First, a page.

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Process to remove carbonyl sulfide from LPG. (General Developments).

A patent has been issued (Patent No. 6,334,949, Jan. 1, 2002) to two NIST scientists for a process that selectively removes carbonyl sulfide, a potentially problematic impurity, from liquefied petroleum gas (LPG). NIST scientists in Boulder discovered the carbonyl sulfide process accidentally, while researching the extraction of metals. Commercial sources of LPG are composed primarily of propane, and provide fuel gas for outdoor grills, recreational vehicles, and rural residences and businesses. In addition to propane, LPG may contain butane, ethane, but also some unfavorable impurities that can ultimately form corrosive products. One such impurity is carbonyl sulfide, or COS. This compound is of concern because in the presence of water, it can hydrolyze to form hydrogen sulfide, a deadly and corrosive gas not permitted in commercial LPG.

While conducting research on the extraction of metals with supercritical fluid extraction, the scientists discovered that the common supercritical fluid solvent carbon dioxide forms a stable complex with a macro-cyclic organic molecule called p-tertiary-butylcalix[4]arene. Their work with infrared spectrophotometry indicated that this might be an inclusion complex. The similarity of the molecular structures of carbon dioxide and carbonyl sulfide prompted tests with COS. As with [CO.sub.2], a very stable complex was obtained with COS.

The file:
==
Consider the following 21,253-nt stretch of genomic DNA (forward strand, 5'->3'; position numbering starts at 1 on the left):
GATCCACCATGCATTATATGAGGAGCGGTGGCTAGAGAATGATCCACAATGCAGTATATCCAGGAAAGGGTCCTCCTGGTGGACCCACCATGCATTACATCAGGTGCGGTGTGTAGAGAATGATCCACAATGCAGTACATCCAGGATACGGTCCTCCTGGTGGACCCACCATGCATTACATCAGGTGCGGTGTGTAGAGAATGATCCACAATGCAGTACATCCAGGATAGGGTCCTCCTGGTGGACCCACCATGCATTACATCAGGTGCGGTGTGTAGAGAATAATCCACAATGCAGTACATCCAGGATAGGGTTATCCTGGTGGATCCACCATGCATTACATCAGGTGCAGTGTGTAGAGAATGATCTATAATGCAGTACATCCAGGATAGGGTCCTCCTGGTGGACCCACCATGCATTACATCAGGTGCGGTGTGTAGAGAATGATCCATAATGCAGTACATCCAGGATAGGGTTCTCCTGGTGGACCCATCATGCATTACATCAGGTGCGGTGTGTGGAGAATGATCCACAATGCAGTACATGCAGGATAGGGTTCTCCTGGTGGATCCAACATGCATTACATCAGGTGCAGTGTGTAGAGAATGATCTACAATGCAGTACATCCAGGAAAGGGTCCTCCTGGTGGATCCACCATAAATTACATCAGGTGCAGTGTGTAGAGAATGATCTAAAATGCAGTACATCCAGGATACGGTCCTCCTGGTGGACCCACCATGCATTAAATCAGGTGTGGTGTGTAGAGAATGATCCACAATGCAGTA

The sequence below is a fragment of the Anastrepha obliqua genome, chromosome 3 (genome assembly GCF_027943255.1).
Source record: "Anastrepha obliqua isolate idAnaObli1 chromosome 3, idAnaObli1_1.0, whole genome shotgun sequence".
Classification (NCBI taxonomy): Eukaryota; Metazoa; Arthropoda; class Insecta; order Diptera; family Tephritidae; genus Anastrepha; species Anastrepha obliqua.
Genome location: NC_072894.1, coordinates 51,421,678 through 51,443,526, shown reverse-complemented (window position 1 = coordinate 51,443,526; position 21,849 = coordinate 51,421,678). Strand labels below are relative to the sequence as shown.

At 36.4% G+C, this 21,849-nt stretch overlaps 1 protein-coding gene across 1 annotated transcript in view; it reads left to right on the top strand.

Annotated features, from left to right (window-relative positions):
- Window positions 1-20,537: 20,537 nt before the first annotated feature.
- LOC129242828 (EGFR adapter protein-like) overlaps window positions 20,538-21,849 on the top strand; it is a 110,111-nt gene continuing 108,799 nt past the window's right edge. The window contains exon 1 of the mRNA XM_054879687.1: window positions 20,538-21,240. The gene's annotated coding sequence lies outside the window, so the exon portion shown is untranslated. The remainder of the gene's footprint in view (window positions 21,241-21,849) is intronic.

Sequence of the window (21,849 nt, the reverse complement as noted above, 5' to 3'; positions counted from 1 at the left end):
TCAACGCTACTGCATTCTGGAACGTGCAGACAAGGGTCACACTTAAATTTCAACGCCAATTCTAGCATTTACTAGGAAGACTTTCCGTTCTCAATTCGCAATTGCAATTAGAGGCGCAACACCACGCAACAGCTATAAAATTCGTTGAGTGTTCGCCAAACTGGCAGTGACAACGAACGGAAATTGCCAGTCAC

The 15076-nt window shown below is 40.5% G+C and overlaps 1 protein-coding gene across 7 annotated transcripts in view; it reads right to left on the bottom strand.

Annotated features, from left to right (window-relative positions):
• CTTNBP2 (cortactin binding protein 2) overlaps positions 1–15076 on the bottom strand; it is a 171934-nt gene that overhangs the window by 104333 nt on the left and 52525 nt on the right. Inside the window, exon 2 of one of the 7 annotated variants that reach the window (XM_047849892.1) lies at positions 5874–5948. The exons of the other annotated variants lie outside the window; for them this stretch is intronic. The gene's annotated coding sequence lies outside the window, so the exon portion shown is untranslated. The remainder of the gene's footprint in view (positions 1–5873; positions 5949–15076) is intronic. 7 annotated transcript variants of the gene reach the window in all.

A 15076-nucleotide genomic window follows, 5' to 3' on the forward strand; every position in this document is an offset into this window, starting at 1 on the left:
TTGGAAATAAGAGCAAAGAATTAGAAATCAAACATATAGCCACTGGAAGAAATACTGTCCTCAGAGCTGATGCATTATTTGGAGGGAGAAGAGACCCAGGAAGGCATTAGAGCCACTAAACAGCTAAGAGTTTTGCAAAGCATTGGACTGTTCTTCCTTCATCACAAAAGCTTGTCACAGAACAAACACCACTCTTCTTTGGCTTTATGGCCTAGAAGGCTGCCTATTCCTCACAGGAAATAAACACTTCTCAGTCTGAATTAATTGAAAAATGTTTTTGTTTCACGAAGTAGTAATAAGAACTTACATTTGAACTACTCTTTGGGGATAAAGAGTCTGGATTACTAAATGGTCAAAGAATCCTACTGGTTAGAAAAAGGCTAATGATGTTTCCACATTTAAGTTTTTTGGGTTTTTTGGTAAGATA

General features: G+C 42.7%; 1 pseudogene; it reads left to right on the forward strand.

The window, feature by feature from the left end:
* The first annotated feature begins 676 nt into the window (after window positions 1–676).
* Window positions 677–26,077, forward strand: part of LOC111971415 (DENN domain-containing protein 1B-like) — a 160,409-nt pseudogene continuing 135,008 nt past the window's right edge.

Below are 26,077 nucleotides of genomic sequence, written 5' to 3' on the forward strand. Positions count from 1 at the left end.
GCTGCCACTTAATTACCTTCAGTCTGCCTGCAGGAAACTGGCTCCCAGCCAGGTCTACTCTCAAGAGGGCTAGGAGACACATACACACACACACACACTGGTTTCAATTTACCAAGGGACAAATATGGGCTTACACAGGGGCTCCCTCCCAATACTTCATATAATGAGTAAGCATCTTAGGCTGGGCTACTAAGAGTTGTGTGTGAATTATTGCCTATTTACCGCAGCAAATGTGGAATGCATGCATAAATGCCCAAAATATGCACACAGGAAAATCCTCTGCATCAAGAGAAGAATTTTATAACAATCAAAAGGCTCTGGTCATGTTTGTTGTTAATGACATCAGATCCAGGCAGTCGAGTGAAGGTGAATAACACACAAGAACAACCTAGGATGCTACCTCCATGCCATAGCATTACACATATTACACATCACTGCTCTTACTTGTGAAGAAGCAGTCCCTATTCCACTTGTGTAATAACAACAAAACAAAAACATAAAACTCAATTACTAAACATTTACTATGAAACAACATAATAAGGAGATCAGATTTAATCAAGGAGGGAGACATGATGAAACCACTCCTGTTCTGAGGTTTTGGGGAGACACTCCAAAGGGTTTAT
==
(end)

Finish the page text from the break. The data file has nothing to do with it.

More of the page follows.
Additional work demonstrated a new process that selectively removes carbonyl sulfide from LPG. Since calix[4]arene is a stable material, the new process has the potential of decreasing costs to LPG suppliers and processors. Current methods of removing COS from LPG all suffer from major drawbacks. For example, molecular sieve processes require large bed sizes and very short cycle times, and reactions with metal oxides result in a nonregenerable waste product. P-tertiary- butylcalix[4]arene, on the other hand, can be regenerated, and has a strong interaction with COS. A process based on this material has the potential of removing COS at both low and trace levels. This is a thermally stable compound that can be used to very high temperatures.

CONTACT: Thomas J. Bruno, (303) 497-5158; bruno@boulder.nist.gov.
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Publication:Journal of Research of the National Institute of Standards and Technology
Geographic Code:1USA
Date:Jul 1, 2002
Words:339
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